Batres is not the only law-breaker, and the big firms should not be allowed to get away with disclaiming responsibility for misdeeds of their subcontractors, CTUL said.

“Construction workers have come forward telling CTUL of similar experiences with” Batres. “In addition, workers are sharing stories on social media of extreme abuses by other contractors in the industry. Clearly, this is not an isolated case but is a symptom of a widespread and systemic problem” in construction.

Big contractors’ denials that they directly contracted Batres’s company “and therefore had no knowledge of the reported abuses taking place on their projects, is highly disappointing,” CTUL added. “This does not offer any meaningful solution to the problems faced by construction workers, beyond cooperation with law enforcement once such abuses are uncovered.”

“Let’s be clear. This approach from developers and general contractors does nothing to detect and remedy existing abuses or to prevent future abuses. Worse, by denying ultimate responsibility for the working conditions on their projects, it is all but guaranteed that such abuses will continue to take place unchecked,” CTUL warned.

Labor trafficking in the U.S., including in the construction industry, is probably underreported, the U.S. State Department’s most recent report on human rights worldwide shows. Most labor trafficking is intertwined with the illegal sex trade, and most of it involved communities of color, the data adds. Native American workers were particularly vulnerable, it noted.

“Non-government organizations (NGOs) and survivor advocates called for increased collaboration between law enforcement, service providers, and survivors, including in preparation for enforcement actions. They also called for the development of best practices to identify and respond to the increased use of technology, including social media,” to find and aid victims of labor trafficking, the report adds.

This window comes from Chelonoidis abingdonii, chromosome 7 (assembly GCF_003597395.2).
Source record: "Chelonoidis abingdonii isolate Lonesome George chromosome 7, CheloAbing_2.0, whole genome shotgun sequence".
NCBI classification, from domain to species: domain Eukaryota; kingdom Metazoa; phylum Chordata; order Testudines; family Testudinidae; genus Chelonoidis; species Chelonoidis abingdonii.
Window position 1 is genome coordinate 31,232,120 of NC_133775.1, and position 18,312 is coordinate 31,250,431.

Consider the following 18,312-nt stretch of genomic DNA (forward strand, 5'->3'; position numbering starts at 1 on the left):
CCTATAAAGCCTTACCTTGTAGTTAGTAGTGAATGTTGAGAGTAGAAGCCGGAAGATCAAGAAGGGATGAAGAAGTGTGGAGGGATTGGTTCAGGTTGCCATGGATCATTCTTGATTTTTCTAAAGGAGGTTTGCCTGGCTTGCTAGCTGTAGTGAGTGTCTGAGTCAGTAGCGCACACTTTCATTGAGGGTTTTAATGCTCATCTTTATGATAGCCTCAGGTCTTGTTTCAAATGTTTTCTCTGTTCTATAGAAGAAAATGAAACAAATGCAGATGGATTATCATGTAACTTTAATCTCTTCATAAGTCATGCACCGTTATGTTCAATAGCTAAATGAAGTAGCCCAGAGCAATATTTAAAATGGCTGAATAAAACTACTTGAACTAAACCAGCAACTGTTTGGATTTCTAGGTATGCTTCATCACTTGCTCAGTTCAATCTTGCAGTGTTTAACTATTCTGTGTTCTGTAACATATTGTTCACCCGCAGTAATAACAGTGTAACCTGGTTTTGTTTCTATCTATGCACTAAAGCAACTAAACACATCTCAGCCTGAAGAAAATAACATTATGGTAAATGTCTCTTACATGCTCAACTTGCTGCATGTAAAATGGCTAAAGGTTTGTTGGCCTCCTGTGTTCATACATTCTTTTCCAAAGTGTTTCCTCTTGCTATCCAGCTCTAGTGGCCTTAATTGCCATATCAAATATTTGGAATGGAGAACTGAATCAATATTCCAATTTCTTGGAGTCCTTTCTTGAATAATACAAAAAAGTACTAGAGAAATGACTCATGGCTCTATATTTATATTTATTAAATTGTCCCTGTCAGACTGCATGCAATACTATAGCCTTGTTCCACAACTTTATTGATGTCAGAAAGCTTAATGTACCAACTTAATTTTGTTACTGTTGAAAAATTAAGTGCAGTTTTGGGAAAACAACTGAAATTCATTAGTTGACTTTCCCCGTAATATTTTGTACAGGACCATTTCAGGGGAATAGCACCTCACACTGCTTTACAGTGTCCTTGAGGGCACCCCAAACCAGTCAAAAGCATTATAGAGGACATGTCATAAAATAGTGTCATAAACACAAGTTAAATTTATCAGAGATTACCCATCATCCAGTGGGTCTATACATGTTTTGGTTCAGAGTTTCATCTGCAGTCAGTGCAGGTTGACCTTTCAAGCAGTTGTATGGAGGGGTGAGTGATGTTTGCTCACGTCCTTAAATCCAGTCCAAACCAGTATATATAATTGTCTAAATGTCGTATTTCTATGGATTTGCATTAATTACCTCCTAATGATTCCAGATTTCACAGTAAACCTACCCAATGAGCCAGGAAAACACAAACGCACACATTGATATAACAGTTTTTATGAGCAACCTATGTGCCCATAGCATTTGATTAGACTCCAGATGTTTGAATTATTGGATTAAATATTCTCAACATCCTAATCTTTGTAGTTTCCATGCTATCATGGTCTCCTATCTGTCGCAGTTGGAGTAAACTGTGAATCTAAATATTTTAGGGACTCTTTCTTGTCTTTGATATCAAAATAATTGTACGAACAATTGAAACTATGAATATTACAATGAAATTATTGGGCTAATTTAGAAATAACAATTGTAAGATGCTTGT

In fiscal year 2017, which ended Sept. 30, 2017, the federal Homeland Security Department “opened 833 investigations possibly involving human trafficking, a decrease from 1,029 in FY 2016.” The Justice Department “formally opened 782 human trafficking investigations, a decrease from 843 in FY 2016.” Justice started 282 prosecutions in fiscal 2017, up 41 from the year before. But only 16 of the 282 involved labor trafficking.  The feds have no central source of state and local labor trafficking investigations and prosecutions, the State Department human rights report notes.

And NGOs “continued to report state and local law enforcement demonstrated uncertainty regarding their authority to investigate and prosecute forced labor cases and lacked formal structures to increase the identification of such cases,” the report adds.


CONTRIBUTOR

Mark Gruenberg
Mark Gruenberg

Mark Gruenberg is head of the Washington, D.C., bureau of People's World. He is also the editor of Press Associates Inc. (PAI), a union news service in Washington, D.C. that he has headed since 1999. Previously, he worked as Washington correspondent for the Ottaway News Service, as Port Jervis bureau chief for the Middletown, NY Times Herald Record, and as a researcher and writer for Congressional Quarterly. Mark obtained his BA in public policy from the University of Chicago and worked as the University of Chicago correspondent for the Chicago Daily News.

Workday Minnesota
Workday Minnesota

Workday Minnesota is a project of the Labor Education Service at the University of Minnesota. Workday has won many awards and has grown to be a trusted source for news about workers, the economy, worker organizations and our communities. Workday strives to present an accurate and factual account of news, events and issues through a lens focused on the interests, perspective and well-being of Minnesota's working people. Workday is a member of the International Labor Communications Association and a partner in the Twin Cities Media Alliance.

Comments

comments

MOST POPULAR